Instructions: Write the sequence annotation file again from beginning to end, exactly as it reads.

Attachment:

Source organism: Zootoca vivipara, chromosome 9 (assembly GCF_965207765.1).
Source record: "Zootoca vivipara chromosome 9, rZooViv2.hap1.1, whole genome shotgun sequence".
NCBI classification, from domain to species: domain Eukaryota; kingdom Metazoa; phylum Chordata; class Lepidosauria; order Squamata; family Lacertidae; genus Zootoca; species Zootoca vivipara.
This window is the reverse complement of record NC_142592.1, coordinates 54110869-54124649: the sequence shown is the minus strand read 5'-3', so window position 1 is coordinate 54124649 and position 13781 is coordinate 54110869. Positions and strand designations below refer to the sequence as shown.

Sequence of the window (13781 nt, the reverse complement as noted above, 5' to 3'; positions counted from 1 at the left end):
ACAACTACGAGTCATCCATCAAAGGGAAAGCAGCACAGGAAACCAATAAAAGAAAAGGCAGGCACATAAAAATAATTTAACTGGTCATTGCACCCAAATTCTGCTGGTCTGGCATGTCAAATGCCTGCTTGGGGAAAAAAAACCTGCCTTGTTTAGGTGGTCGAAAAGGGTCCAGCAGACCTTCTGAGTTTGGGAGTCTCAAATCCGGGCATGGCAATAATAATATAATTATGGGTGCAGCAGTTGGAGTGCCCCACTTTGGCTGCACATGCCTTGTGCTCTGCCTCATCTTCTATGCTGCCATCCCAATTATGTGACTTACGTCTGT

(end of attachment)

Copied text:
Source organism: Zootoca vivipara, chromosome 9 (assembly GCF_965207765.1).
Source record: "Zootoca vivipara chromosome 9, rZooViv2.hap1.1, whole genome shotgun sequence".
NCBI classification, from domain to species: domain Eukaryota; kingdom Metazoa; phylum Chordata; class Lepidosauria; order Squamata; family Lacertidae; genus Zootoca; species Zootoca vivipara.
This window is the reverse complement of record NC_142592.1, coordinates 54110869-54124649: the sequence shown is the minus strand read 5'-3', so window position 1 is coordinate 54124649 and position 13781 is coordinate 54110869. Positions and strand designations below refer to the sequence as shown.

Sequence of the window (13781 nt, the reverse complement as noted above, 5' to 3'; positions counted from 1 at the left end):
ACAACTACGAGTCATCCATCAAAGGGAAAGCAGCACAGGAAACCAATAAAAGAAAAGGCAGGCACATAAAAATAATTTAACTGGTCATTGCACCCAAATTCTGCTGGTCTGGCATGTCAAATGCCTGCTTGGGGAAAAAAAACCTGCCTTGTTTAGGTGGTCGAAAAGGGTCCAGCAGACCTTCTGAGTTTGGGAGTCTCAAATCCGGGCATGGCAATAATAATATAATTATGGGTGCAGCAGTTGGAGTGCCCCACTTTGGCTGCACATGCCTTGTGCTCTGCCTCATCTTCTATGCTGCCATCCCAATTATGTGACTTACGTCTGT